Another stuff up at the Royal Adelaide Hospital


Earlier this year we reported that the Royal Adelaide Hospital (RAH) had failed to obtain unconditional accreditation for Junior Medical Officers (JMOs) due to, among other things, concerns about excessive workloads and privacy issues arising from the use of open plan work spaces.

Our South Australian Branch have been raising issues about high workloads and regular occurrences of "ambulance ramping", which occurs when there is no emergency bed available for a patient to be transferred into.

In another blunder at the RAH pregnant staff have been banned from treating patients as they arrive by ambulance due to design flaws in the $2.4 billion Hospital.

This is because diesel fumes from ambulances ramped in the emergency department carpark were considered such a hazard, an edict went out prohibiting pregnant nurses from being in the area.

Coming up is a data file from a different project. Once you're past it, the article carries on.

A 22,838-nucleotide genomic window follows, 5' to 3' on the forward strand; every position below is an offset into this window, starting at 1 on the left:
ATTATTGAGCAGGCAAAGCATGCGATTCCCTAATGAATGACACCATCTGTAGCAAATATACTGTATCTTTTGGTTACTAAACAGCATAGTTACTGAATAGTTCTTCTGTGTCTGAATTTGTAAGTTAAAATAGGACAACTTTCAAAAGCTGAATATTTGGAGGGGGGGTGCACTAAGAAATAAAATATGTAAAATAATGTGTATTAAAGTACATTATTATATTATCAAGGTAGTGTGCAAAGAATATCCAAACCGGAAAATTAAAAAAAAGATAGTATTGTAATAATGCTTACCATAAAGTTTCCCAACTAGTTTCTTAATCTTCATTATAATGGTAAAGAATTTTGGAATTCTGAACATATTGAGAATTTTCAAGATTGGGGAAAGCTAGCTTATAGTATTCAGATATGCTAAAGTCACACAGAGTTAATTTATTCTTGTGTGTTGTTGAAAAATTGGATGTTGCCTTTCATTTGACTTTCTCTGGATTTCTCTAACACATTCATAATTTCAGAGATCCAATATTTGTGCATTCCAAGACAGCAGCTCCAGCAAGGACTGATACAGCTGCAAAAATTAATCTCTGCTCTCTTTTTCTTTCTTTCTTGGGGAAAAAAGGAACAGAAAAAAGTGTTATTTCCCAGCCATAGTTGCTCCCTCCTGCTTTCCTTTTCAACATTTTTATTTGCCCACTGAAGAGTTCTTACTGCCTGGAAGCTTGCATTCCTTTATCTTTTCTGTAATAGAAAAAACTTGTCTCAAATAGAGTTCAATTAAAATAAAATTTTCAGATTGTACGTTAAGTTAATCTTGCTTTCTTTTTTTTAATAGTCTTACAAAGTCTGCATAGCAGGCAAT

Hospital management then brought in industrial-strength fans to clear the fumes and noise levels reached 93.9 decibels and averaged 86.3 decibels. Patients had to shout their conditions over the noise and important intercom messages could not be heard.

Staff and patient safety was further compromised by “eddies” of diesel fumes, which settled outside the ED doors, floating in each time the doors opened.

The problems are the result of poor hospital design, incompetent architects, and not listening to doctors & nurses.

“Thankfully in NSW we have Health Infrastructure which was established over a decade ago to ensure this type of thing does not occur. They oversee the planning, design and construction of hospitals in NSW and are generally pretty good at forging the necessary relationships and listening to hospital staff”, said ASMOF NSW President, Dr Tony Sara.